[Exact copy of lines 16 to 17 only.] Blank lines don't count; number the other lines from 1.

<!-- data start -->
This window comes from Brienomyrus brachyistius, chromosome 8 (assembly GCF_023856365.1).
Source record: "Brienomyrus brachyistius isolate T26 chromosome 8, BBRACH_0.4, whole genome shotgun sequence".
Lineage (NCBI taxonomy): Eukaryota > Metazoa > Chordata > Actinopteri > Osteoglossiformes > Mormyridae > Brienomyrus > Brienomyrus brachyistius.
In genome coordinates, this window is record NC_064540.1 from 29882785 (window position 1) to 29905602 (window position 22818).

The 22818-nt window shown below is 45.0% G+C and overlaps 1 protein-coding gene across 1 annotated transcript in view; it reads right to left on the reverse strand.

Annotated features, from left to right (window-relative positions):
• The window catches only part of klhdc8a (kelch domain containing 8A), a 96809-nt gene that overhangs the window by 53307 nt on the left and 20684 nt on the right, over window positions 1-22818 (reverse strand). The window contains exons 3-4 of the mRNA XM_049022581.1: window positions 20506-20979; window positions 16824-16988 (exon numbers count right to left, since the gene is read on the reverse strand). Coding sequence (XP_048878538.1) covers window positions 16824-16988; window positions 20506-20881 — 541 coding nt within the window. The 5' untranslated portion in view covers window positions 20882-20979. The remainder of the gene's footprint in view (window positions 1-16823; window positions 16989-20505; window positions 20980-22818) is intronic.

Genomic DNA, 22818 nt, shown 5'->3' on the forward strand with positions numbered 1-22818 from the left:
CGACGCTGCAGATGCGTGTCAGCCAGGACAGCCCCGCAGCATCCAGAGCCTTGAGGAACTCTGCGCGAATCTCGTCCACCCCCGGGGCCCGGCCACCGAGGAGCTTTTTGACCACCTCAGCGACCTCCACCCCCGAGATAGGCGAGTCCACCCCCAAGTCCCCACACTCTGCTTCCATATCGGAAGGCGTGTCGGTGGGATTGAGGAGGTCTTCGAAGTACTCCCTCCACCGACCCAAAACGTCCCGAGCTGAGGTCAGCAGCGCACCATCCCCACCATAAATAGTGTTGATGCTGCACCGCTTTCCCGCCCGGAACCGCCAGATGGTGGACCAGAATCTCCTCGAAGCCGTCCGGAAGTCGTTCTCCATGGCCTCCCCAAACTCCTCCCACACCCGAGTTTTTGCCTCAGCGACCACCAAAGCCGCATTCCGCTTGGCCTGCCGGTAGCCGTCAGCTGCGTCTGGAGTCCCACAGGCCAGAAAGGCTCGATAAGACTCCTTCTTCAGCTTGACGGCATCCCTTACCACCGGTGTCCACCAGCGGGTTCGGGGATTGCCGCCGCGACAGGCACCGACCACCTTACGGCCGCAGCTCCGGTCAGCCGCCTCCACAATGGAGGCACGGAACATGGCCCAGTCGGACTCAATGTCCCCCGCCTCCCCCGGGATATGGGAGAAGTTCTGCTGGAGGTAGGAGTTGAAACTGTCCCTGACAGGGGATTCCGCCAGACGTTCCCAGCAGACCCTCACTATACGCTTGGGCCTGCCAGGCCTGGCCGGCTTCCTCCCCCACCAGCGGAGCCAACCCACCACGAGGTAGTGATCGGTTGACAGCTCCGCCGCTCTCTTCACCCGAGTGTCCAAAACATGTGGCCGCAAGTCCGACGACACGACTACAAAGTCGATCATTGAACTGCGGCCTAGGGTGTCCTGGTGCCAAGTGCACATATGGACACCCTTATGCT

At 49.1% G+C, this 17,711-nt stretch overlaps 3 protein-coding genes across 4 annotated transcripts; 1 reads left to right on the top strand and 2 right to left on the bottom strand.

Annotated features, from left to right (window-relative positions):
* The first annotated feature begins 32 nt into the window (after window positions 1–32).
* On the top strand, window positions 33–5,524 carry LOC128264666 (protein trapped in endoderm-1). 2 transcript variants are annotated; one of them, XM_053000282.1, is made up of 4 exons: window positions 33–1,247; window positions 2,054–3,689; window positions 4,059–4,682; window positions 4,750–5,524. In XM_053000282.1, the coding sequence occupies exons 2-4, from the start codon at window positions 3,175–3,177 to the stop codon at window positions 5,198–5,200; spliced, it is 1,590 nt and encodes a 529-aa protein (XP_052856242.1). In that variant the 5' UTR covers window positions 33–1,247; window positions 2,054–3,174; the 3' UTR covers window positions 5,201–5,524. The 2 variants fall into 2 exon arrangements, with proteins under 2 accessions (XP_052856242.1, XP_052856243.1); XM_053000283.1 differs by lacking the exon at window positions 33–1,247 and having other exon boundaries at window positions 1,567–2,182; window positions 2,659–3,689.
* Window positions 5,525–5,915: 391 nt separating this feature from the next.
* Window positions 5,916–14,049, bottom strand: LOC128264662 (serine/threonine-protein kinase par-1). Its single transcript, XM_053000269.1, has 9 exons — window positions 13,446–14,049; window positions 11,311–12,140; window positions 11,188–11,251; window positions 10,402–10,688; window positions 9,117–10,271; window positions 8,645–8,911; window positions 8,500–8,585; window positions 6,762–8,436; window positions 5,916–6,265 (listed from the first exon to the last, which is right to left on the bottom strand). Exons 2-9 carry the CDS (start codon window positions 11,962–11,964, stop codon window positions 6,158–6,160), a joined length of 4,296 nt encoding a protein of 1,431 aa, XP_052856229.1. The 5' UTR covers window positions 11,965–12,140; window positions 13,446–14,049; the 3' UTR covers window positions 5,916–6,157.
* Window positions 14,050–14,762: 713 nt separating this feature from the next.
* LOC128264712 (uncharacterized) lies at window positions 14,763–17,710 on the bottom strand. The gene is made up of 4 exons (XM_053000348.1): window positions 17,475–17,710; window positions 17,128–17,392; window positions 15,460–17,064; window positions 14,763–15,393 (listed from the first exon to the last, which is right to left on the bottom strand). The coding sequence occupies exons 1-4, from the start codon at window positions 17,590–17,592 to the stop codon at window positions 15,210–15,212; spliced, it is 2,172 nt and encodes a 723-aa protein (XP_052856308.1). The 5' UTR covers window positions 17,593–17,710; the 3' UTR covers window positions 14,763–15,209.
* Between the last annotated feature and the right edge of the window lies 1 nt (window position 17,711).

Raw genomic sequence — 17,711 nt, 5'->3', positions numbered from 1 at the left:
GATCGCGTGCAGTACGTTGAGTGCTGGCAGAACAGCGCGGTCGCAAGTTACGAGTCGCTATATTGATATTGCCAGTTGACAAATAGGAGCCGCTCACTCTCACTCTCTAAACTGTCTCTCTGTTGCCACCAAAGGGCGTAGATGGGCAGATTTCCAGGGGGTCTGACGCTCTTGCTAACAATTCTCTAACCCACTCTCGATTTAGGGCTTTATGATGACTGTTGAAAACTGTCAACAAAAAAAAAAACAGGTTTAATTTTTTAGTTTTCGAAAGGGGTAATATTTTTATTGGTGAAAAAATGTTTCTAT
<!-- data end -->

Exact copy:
* Window positions 14,050–14,762: 713 nt separating this feature from the next.
* LOC128264712 (uncharacterized) lies at window positions 14,763–17,710 on the bottom strand. The gene is made up of 4 exons (XM_053000348.1): window positions 17,475–17,710; window positions 17,128–17,392; window positions 15,460–17,064; window positions 14,763–15,393 (listed from the first exon to the last, which is right to left on the bottom strand). The coding sequence occupies exons 1-4, from the start codon at window positions 17,590–17,592 to the stop codon at window positions 15,210–15,212; spliced, it is 2,172 nt and encodes a 723-aa protein (XP_052856308.1). The 5' UTR covers window positions 17,593–17,710; the 3' UTR covers window positions 14,763–15,209.